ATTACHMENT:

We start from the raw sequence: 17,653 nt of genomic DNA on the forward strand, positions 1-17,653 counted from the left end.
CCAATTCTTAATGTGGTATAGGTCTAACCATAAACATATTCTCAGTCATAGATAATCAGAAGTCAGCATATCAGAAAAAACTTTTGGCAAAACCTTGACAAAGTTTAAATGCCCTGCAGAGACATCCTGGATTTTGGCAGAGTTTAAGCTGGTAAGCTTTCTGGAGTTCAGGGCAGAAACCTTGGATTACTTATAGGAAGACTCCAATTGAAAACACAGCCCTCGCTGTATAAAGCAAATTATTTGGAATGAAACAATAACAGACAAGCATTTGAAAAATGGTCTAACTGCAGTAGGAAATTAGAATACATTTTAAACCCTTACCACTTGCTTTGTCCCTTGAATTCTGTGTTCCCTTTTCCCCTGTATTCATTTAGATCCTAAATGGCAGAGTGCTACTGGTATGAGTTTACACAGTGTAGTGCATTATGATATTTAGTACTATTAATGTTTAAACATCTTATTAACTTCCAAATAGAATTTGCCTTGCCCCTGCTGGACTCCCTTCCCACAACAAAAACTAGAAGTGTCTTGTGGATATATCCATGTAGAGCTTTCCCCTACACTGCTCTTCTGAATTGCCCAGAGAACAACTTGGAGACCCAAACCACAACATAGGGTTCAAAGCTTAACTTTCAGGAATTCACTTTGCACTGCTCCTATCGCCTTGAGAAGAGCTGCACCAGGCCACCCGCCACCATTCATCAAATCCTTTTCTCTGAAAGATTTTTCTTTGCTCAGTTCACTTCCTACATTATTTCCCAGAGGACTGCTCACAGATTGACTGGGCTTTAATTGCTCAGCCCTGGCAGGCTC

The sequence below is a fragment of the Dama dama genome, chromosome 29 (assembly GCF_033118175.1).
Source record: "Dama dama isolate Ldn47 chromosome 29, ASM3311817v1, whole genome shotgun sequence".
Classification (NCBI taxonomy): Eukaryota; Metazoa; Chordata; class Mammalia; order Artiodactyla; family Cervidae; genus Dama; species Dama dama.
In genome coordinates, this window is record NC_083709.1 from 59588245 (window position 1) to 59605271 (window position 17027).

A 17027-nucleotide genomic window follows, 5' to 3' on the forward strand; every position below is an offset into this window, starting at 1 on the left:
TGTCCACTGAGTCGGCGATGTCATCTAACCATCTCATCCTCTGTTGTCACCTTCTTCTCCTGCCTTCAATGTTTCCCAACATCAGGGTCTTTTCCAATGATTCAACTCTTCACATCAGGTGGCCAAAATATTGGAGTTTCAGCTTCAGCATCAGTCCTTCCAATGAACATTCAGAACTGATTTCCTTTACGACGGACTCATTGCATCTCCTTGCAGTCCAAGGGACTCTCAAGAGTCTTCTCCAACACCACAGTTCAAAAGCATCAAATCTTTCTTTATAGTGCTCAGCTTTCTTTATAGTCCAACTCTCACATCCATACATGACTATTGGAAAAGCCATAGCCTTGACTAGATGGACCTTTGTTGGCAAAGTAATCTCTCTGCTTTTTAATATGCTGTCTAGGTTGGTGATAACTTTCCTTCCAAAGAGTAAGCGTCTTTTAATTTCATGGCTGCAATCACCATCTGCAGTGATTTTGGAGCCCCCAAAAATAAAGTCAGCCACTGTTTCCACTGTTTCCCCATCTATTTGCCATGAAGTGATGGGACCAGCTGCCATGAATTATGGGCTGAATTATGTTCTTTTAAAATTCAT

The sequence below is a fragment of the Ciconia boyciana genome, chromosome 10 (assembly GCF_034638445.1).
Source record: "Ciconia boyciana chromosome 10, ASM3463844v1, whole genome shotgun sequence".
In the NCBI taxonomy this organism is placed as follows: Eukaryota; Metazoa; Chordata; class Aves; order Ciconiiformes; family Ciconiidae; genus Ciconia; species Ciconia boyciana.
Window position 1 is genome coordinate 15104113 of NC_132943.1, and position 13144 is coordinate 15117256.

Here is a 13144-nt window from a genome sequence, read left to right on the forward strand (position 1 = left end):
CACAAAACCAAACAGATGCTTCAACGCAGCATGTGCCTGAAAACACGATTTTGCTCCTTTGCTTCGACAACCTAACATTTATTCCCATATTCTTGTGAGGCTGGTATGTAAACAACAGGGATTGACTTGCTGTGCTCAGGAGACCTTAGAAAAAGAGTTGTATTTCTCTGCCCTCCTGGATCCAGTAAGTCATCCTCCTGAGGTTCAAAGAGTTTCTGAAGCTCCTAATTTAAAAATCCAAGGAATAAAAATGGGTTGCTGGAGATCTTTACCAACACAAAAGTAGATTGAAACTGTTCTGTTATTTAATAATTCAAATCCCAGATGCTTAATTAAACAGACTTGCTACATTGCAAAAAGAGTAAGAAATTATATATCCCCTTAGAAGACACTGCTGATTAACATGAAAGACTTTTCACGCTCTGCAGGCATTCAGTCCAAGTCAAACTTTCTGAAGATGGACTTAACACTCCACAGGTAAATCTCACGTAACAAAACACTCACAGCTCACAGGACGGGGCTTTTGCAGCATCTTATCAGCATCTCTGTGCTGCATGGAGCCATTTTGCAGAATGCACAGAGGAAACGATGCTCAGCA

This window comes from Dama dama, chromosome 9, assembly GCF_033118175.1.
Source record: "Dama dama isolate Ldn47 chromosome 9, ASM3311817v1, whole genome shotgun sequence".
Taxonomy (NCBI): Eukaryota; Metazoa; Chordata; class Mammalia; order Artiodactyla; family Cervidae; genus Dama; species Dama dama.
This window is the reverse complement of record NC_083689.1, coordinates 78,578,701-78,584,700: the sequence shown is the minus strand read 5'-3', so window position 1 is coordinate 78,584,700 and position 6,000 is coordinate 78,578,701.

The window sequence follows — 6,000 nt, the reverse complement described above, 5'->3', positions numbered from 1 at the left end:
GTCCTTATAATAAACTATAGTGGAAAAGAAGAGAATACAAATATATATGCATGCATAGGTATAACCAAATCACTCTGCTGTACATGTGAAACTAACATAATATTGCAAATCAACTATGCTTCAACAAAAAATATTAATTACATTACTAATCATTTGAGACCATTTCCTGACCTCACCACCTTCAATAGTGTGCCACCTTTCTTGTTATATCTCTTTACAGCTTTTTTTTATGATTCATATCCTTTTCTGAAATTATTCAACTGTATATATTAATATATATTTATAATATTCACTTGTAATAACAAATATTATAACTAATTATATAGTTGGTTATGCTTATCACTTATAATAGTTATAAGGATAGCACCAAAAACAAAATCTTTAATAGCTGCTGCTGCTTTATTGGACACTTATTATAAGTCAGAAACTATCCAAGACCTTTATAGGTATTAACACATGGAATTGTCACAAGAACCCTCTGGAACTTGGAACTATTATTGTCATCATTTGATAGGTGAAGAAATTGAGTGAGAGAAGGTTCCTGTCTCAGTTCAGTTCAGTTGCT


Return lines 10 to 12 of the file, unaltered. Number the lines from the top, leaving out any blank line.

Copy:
Source record: "Ciconia boyciana chromosome 10, ASM3463844v1, whole genome shotgun sequence".
In the NCBI taxonomy this organism is placed as follows: Eukaryota; Metazoa; Chordata; class Aves; order Ciconiiformes; family Ciconiidae; genus Ciconia; species Ciconia boyciana.
Window position 1 is genome coordinate 15104113 of NC_132943.1, and position 13144 is coordinate 15117256.